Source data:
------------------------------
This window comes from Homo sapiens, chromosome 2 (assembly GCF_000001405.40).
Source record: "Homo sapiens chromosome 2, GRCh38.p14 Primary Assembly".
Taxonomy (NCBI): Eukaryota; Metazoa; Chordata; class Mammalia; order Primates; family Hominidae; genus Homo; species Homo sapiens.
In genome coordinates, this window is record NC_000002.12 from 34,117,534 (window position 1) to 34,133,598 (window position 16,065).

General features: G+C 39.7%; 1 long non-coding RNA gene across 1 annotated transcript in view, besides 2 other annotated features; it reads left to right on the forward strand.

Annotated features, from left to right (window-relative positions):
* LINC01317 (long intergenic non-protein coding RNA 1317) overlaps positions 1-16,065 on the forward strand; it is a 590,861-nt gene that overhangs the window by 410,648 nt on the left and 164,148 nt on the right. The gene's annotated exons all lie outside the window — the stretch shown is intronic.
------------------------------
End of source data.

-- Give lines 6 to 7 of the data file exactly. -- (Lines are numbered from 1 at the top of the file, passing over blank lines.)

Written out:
Annotated features, from left to right (window-relative positions):
* LINC01317 (long intergenic non-protein coding RNA 1317) overlaps positions 1-16,065 on the forward strand; it is a 590,861-nt gene that overhangs the window by 410,648 nt on the left and 164,148 nt on the right. The gene's annotated exons all lie outside the window — the stretch shown is intronic.